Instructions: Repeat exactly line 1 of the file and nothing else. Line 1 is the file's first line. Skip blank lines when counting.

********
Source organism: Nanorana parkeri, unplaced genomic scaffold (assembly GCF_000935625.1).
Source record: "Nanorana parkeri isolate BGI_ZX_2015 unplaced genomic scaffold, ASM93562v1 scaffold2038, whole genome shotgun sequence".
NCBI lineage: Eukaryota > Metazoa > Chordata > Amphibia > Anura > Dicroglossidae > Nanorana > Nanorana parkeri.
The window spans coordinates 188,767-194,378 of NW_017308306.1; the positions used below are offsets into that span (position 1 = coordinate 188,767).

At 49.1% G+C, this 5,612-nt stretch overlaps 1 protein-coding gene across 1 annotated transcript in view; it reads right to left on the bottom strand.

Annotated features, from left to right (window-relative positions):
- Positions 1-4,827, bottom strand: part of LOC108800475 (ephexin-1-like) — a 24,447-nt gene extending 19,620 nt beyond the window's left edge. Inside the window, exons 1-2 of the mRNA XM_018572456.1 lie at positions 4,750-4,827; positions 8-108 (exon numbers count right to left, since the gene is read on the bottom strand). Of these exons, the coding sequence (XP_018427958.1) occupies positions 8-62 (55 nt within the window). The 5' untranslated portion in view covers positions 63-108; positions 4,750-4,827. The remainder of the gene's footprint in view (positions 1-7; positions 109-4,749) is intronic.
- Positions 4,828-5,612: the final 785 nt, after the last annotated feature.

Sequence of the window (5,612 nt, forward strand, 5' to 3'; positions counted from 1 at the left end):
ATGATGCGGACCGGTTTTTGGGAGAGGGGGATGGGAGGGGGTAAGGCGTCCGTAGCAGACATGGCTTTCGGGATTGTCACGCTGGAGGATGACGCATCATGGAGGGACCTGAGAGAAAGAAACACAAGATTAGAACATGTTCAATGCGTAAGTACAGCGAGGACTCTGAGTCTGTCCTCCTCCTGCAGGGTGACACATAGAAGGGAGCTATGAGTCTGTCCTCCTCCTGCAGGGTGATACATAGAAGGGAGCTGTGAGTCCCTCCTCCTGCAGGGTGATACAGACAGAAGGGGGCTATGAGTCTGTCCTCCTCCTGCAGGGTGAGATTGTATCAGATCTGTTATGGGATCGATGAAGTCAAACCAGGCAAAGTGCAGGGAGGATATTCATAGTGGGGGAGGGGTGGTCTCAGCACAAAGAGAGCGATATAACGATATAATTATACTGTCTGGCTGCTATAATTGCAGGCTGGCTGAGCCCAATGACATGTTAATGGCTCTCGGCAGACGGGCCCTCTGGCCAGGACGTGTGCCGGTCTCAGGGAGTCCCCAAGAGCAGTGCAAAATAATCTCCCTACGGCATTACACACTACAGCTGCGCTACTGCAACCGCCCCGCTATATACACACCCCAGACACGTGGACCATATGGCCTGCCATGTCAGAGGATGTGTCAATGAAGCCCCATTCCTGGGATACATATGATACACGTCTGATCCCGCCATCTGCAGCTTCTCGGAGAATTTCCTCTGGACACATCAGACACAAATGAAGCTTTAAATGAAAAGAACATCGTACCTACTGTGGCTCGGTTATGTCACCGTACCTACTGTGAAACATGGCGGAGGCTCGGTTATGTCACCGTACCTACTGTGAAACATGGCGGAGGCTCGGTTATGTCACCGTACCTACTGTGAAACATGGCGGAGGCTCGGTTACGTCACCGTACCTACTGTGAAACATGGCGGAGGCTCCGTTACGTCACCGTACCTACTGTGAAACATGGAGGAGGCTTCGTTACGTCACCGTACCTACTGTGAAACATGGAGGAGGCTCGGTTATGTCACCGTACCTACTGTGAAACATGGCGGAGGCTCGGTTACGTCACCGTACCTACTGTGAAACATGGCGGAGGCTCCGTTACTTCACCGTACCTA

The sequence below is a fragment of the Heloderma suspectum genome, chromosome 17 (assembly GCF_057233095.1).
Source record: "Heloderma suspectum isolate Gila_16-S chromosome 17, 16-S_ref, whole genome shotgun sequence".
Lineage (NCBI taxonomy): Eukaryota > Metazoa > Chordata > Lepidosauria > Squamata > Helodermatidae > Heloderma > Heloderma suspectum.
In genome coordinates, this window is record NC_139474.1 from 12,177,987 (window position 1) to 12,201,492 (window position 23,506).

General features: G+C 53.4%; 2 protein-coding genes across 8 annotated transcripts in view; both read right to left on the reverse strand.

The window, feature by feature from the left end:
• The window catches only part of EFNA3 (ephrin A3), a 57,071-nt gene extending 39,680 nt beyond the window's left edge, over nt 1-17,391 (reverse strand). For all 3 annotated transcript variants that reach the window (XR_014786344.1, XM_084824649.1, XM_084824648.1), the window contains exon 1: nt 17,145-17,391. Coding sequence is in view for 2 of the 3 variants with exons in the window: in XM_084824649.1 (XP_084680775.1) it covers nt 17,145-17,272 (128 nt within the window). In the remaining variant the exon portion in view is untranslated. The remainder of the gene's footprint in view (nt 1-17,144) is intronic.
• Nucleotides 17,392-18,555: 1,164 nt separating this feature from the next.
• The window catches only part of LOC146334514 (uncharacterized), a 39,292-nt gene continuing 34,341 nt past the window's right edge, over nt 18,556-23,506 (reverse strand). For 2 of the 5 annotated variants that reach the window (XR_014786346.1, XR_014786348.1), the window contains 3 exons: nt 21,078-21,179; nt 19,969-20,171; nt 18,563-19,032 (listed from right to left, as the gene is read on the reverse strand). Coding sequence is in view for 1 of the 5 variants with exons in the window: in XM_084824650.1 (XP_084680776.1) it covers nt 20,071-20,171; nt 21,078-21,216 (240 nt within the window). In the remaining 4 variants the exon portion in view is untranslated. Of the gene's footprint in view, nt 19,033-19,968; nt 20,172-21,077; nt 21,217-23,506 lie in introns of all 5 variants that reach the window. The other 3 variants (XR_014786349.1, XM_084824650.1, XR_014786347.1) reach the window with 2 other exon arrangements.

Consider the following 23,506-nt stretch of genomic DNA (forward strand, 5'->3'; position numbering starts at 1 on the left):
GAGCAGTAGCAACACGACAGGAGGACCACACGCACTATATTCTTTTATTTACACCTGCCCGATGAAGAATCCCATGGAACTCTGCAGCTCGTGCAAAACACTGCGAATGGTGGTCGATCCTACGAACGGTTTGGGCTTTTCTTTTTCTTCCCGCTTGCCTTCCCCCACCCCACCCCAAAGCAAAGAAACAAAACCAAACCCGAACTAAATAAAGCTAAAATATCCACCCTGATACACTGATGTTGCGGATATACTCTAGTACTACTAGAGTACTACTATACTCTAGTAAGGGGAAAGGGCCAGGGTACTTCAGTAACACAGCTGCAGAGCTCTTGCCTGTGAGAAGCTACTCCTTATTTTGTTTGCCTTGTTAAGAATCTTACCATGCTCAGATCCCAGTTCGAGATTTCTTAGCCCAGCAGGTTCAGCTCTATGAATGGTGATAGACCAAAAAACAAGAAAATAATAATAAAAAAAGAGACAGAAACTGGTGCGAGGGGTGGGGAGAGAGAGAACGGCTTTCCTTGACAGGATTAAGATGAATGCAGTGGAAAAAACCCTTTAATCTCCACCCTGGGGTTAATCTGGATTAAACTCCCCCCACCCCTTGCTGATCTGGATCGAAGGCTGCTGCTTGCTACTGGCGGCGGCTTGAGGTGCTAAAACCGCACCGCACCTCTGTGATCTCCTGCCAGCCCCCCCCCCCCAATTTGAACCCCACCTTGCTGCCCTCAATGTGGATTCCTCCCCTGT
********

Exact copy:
Source organism: Nanorana parkeri, unplaced genomic scaffold (assembly GCF_000935625.1).